Explaining sports to my children is one of the joys of parenthood. The process takes me back to my own discovery of various elements — from a sacrifice fly in baseball to icing in hockey – that enhance my understanding and appreciation for the way a game is played.
But I’m giving up on football. I’d like to believe my sweet daughters will attend a few games with me in the years ahead, but as for keeping up with the action, they’re on their own. Football’s a funny game, with rules about as rigid as lemon meringue pie. Just when I think I’ve got it ... well, read on.
(To keep this as simple as possible, I’m going with NFL rules and regulations. We can discuss subtle differences in the college game when my head stops spinning.)
• The play clock exists to keep the game moving, 40 seconds from one play to the next. Watching a team huddle or send signals from sideline to quarterback is about as exciting as watching the line move at the DMV. But what happens when the 40 seconds expire, you on the edge of your seat to finally see a play? A whistle is blown and the referee crosses his arms (best signal in football): “Delay of game.” And the game is delayed ... further. Seems like punishing a talkative student by asking him to recite the alphabet.
• Every man playing tackle football is required to wear a helmet. But if you happen to drop that helmet a fraction in making a tackle — using it as a “weapon” — it’s an unsportsmanlike conduct penalty. What gives? Why not remove the helmets from the equation? Now that would deter head-to-head tackles rather quickly. And now, with the new horse-collar penalty, a player cannot be tackled by the back of his shoulder pads. The message is clear: tackle if you must, but do it gently.
• Football is a game of contact like few others. When the ball is snapped, men collide. But only until the quarterback throws the ball! At that point, it becomes competitive dance: which man downfield can contort himself mid-stride and grab the airborne pigskin without making contact with another player. There is no more subjective ruling in the land than “pass interference.” (Well, unless it’s “holding.”) With the possible exception of a batter hitting a baseball, no greater sense of timing is required by an athlete than a defensive back tackling a receiver. And the fact is, those safeties and corners who do this best are called for interference a lot more than the dancing d-backs (i.e. the great Deion Sanders) who prefer downfield ballet. Next time you run into a cornerback in a restaurant, give him a hug. (Just don’t lower your helmet.)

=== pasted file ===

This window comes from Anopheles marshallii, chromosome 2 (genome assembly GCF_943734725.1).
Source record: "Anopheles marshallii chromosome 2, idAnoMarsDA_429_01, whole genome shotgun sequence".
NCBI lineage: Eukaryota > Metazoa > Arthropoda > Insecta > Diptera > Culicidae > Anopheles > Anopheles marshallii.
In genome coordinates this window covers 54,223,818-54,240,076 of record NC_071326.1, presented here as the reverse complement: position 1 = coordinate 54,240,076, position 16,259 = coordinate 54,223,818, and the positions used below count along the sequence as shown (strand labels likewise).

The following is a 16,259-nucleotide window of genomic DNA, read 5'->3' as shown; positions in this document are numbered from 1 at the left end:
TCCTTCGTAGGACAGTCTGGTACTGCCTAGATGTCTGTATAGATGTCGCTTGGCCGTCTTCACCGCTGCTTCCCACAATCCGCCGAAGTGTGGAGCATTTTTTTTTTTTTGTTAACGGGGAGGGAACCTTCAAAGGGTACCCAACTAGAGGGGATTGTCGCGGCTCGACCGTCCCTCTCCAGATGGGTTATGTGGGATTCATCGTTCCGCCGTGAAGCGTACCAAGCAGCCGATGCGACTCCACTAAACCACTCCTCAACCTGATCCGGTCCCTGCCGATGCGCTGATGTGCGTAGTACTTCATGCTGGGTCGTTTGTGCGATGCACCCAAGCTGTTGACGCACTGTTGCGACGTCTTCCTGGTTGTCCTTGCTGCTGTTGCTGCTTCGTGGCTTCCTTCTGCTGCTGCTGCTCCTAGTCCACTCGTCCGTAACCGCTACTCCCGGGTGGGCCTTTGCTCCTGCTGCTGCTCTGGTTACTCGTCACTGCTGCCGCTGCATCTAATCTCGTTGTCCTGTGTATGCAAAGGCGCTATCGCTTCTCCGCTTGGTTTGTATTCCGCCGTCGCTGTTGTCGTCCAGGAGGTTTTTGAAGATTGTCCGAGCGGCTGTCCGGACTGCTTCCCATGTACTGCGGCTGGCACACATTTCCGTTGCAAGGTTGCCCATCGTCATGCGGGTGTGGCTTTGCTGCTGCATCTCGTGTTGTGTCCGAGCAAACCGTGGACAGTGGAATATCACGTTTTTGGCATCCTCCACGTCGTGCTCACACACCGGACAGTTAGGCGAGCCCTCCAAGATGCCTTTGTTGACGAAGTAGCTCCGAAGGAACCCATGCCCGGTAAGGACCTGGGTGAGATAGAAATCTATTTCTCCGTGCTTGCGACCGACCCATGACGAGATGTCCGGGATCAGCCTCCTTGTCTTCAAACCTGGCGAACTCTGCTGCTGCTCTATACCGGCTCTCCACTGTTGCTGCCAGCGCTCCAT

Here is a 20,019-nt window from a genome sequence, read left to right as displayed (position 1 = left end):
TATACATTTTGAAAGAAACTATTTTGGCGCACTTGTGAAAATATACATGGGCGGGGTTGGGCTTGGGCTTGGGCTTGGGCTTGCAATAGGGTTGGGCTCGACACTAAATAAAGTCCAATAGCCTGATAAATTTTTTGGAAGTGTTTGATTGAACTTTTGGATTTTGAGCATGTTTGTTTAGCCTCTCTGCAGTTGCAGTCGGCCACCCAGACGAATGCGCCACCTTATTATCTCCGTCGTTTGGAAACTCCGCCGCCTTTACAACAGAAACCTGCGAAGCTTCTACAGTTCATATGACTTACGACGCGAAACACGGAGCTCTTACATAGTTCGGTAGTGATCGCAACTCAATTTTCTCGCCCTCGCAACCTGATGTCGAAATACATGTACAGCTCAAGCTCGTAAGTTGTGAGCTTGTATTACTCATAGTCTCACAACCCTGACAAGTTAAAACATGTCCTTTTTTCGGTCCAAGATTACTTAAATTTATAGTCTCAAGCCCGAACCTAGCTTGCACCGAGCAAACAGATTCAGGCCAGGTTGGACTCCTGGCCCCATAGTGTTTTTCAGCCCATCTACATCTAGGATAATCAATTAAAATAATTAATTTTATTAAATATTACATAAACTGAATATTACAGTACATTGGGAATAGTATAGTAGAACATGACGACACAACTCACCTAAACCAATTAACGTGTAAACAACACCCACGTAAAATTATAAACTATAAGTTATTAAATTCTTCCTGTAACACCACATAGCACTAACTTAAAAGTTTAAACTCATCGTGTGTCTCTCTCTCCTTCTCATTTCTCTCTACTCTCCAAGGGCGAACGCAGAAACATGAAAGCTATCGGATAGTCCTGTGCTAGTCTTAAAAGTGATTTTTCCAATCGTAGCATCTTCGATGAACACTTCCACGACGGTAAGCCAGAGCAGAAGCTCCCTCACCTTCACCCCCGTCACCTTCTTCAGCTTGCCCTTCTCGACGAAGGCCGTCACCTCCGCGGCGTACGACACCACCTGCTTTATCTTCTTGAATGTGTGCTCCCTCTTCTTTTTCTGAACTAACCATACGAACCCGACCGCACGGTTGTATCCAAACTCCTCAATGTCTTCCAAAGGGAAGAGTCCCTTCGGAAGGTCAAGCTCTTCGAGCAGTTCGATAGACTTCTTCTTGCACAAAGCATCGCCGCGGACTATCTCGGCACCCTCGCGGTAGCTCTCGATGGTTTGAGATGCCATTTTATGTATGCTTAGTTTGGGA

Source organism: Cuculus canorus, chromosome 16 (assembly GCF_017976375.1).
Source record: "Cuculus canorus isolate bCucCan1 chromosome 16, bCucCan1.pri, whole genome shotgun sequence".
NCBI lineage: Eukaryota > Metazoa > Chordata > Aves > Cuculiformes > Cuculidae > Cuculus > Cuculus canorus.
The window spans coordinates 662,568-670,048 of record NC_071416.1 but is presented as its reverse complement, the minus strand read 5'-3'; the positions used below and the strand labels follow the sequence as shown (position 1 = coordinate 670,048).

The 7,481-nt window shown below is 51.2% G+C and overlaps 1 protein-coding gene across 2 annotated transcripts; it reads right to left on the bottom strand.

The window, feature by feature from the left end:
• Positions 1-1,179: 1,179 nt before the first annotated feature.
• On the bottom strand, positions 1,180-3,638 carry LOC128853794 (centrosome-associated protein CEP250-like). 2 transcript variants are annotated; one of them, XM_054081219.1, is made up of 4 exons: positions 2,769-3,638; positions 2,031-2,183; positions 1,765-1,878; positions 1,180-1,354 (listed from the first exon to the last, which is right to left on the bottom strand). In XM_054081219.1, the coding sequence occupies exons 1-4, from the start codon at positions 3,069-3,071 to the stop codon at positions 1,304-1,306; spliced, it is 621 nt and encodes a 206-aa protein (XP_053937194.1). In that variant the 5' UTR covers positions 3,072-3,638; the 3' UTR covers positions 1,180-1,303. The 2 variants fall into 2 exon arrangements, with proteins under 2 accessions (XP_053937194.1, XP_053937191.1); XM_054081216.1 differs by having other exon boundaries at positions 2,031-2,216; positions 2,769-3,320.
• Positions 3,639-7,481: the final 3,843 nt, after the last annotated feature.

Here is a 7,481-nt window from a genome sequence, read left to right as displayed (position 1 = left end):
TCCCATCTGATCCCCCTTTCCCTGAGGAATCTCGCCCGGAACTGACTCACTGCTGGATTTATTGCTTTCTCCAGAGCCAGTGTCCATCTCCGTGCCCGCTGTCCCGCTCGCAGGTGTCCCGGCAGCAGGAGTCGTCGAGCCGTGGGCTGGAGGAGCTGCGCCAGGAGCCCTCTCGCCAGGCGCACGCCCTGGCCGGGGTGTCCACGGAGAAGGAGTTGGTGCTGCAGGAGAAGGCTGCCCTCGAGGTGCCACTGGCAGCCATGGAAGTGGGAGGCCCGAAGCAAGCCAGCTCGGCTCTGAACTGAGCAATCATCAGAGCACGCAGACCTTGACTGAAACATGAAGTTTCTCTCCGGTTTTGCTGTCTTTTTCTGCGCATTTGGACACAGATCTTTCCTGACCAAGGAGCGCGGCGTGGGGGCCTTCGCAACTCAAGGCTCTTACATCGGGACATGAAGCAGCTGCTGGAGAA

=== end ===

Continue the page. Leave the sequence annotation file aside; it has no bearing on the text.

• Speaking of Sanders, the future Hall of Famer once said that when he’s returning a punt, he wished his teammates would simply lie down and let him run. Because as often as not, a blocker for a lengthy punt return is going to deliver an illegal block, bringing the most exciting play in football back as though it never happened. What’s worse, the offending penalty is likely to be 20 or 30 yards away from the returning ball-carrier, meaning whether or not the coverage player got planted on his face from behind had nothing to do with an athlete dodging seven or eight other would-be tacklers on his way to pay-dirt.
• The most egregious antidote to action in this hallowed game, of course, is the replay appeal. Whether initiated by a coach who disputes a call that his tailback fumbled before his knee touched the ground or a “booth review” that comes late in a game (or half), this is where millions of football fans get to do the same thing accountants (and too often, journalists) do 40 hours a week: sit and wonder. The NFL may have the right intent: getting the call correct, beyond human error. But what happens if a disputed play occurs after an official — a human — has blown his whistle? The play is beyond review. Human error, meet vicious cycle.
• Finally, we have the NFL’s “blackout rule.” Mandated for television broadcasts, this stipulates that a game that does not sell out will not be televised locally. Consider the logic here. If the Detroit Lions or Jacksonville Jaguars can’t market themselves enough (or win enough) to sell every last ticket to a home game, those fans not willing or able to buy a ticket aren’t allowed to see what they’re missing. It would be like a magazine refusing shoppers to buy its product on newsstands if they don’t subscribe. Pro football and television are the perfect marriage. But every bit as dysfunctional as the game itself.
Can’t wait 'til next Sunday.